You might say that Boston was to John Singer Sargent what Florence was to Michelangelo: though the painter never lived there, many of his greatest patrons — Isabella Stewart Gardner, for one — did, and his visits to the city were constant. He held his first solo exhibition there in 1888, and it was on the eve of a trip there in 1925 that he died; the story that ran on the front page of the Boston Daily Globe the next day was headlined, “Boston Claims Sargent, Great Master, as her Own.”
It’s fitting then, that the Museum of Fine Arts, Boston (MFA), has finally created the John Singer Sargent Archive, making the city the official mecca for scholarship on the painter’s life and work. Its establishment was made possible by two large gifts of letters, photographs, and sketches from Sargent’s grand-nephew Richard Ormond and his wife, Leonée, and the art dealer Warren Adelson with his wife, MFA Overseer Jan Adelson.
For the past 30 years, Ormond and Adelson have been collaborating to compile a definitive list of Sargent’s entire output; with that project now coming to an end, they decided to give their collections to the MFA. “There is no institution better placed than the MFA to take charge of the Archive, to make its riches more widely known and to sustain the world of Sargent scholarship,” Ormond explained in a statement.
Sargent had a special relationship with the MFA. It began in 1905, when the museum purchased its first oil painting from him, and continued in 1912, when the institution bought a whole suite of watercolors. Over the next decade, the MFA commissioned him to design several murals for its rotunda and colonnade. That patronage continued after his death: in 1925, it held a memorial exhibition for him; in 1956, a centenary celebration; and in 1999, a full retrospective. In turn, Sargent’s family has donated nearly 400 works to the museum over the years, and today the MFA boasts an entire gallery dedicated to his paintings, including his 1882 masterpiece “The Daughters of Edward Darley Boit.”
“Perhaps no painter has been more identified with the MFA than John Singer Sargent,” explained Director Malcolm Rogers in a statement. “Of all the highlights of my time at the MFA, some of the greatest have been renewing the magnificent Sargent murals in 1999 and providing a beautiful new gallery for his ‘Boit Daughters’ in our Art of the Americas Wing in 2010. Now, as I near the end of my tenure at the Museum, it is wonderful to find a ‘home’ for the peripatetic Sargent here in Boston.”
The acquisition includes 100 letters that reveal aspects of his daily life, his social circle, and his business affairs — including 15 exchanged between Sargent and Claude Monet, whom he met in Paris around 1876 and admired throughout his life. In 1889, he wrote to the French Impressionist that he was “still haunted by the memory of your most recent paintings, full of unfathomable things.” There’s also one letter in which a certain Ms. Amélie Gautreau, the famed sitter for Sargent’s “Madame X,” describes the portrait as a “masterpiece.”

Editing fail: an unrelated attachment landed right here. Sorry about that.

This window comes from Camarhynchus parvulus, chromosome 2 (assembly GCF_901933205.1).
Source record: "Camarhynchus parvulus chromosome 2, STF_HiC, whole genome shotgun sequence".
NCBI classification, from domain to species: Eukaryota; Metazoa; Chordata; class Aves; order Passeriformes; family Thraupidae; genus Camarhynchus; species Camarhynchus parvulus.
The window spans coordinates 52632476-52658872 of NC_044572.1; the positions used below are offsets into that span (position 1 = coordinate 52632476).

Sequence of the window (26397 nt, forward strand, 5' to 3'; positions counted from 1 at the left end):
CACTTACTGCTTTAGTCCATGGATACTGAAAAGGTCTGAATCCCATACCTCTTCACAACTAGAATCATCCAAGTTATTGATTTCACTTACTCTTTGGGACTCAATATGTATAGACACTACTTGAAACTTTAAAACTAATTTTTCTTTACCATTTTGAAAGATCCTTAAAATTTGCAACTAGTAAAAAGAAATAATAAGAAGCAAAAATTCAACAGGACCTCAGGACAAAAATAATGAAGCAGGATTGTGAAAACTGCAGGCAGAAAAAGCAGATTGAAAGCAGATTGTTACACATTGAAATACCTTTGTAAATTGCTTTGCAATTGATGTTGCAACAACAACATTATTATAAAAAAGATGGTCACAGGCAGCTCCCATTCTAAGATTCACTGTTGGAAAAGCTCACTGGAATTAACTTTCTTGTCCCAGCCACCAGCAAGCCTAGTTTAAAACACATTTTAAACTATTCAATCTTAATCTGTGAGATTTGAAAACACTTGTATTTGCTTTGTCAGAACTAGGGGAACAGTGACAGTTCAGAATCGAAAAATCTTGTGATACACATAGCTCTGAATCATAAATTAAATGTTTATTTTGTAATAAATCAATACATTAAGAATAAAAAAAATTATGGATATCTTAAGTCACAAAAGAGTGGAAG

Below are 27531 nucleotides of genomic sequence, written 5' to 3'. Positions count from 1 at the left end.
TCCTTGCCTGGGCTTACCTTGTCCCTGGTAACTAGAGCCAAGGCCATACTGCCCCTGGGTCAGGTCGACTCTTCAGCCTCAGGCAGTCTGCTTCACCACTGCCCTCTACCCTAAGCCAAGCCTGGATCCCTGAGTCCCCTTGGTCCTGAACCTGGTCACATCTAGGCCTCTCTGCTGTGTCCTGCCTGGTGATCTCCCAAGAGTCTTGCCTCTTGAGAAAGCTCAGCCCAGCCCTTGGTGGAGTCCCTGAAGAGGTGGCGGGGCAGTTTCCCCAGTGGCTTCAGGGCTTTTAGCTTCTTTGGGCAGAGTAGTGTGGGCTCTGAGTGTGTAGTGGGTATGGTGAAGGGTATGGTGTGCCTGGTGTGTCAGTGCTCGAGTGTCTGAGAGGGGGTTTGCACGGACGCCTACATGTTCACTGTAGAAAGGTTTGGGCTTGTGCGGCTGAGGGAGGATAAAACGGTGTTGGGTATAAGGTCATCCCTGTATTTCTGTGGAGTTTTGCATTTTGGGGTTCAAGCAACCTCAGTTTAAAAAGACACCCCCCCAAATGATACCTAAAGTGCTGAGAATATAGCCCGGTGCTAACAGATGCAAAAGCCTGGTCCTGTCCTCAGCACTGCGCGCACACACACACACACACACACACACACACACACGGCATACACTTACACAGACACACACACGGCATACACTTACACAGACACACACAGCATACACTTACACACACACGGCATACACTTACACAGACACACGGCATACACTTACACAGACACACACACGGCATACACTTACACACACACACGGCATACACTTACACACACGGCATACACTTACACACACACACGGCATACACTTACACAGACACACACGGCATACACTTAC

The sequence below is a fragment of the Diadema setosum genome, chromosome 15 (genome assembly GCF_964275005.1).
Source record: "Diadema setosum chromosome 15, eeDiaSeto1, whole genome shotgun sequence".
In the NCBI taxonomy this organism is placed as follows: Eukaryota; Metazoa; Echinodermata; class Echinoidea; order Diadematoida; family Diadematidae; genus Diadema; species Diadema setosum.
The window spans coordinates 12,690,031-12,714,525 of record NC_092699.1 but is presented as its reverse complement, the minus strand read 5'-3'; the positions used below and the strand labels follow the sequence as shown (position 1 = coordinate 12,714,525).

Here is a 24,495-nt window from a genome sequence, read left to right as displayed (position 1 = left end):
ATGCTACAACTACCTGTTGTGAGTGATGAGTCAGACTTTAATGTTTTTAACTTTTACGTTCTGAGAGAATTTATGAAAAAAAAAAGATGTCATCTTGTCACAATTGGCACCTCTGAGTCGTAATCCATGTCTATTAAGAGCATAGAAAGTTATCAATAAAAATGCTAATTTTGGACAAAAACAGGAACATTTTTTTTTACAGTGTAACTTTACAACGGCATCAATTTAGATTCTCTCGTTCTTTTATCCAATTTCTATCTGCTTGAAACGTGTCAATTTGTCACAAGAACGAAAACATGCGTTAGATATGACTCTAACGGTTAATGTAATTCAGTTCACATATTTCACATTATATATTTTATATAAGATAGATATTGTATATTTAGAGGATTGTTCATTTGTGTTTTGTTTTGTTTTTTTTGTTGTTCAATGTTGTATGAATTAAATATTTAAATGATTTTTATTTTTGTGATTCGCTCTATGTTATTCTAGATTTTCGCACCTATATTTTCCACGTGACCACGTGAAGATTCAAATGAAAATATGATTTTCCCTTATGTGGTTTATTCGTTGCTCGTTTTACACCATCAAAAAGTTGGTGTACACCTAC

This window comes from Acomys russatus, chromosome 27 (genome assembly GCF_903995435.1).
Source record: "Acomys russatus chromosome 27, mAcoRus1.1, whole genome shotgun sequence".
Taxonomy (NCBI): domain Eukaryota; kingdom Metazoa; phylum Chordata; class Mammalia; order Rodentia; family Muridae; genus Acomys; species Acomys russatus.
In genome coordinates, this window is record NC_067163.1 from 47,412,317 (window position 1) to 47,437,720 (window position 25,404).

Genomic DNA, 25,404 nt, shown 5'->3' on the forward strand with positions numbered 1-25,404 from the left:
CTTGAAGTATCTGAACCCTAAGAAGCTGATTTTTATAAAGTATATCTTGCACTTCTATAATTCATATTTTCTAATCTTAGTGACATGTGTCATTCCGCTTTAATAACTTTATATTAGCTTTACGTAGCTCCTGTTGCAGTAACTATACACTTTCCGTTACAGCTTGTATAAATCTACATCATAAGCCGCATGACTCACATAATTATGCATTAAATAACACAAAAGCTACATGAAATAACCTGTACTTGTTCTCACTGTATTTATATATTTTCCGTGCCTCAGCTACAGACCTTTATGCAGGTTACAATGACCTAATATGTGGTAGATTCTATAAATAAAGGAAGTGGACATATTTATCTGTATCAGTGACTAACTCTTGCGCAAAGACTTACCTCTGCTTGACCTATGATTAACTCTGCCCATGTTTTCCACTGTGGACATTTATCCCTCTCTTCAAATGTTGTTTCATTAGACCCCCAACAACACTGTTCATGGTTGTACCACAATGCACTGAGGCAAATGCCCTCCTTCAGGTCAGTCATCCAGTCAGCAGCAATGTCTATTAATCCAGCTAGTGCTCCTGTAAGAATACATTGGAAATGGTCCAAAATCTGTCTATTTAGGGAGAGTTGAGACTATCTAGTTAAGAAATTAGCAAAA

These fill out the museum’s already robust collection of correspondence related to Sargent’s watercolors and mural projects. “While some of the facts contained in these letters have been known, and the Monet letters have been published, there will be ample opportunity for scholars today and in years to come to make new connections and new discoveries,” Amelia Kantrovitz, a spokesperson for the MFA, told Hyperallergic.
The museum has also acquired drawings and photographs that feature Sargent — including caricatures by Max Beerbohm and Henry Tonks — and objects like a 19th-century oil lamp associated with him; he had borrowed it from the collector Charlotte Bywater to use in his 1900 portrait of her husband, Oxford University professor Ingram Bywater, and it also appears in his painting of Lady Russell.
All of these works will eventually all be accessible to scholars, students, and the public through the MFA’s Morse Study Room. They’ll go on view as well in the forthcoming exhibition (opening in July) Yours Sincerely, John S. Sargent.
“Why Boston? Aside from my sentimental prejudice for my home town, clearly Boston was an important city to Sargent. His first one-man show was in Boston at the St. Botolph Club in 1888, and it launched his career both critically and financially,” Adelson explained in a statement. “Boston launched my career on Newbury Street about 90 years later, and the MFA was where I first saw Sargent’s work when I was a teenager. It stuck in my mind and has ever since.”
Yours Sincerely, John S. Sargent opens at the Museum of Fine Arts, Boston (Avenue of the Arts, 465 Huntington Ave, Boston), on July 25, 2015.
Are writers ever going to tire of describing places as ‘Mecca?’ An academic’s or art-historian’s visit to an archive is not an experience equal to the Haj. Drop this cliche and its implied extended metaphor.
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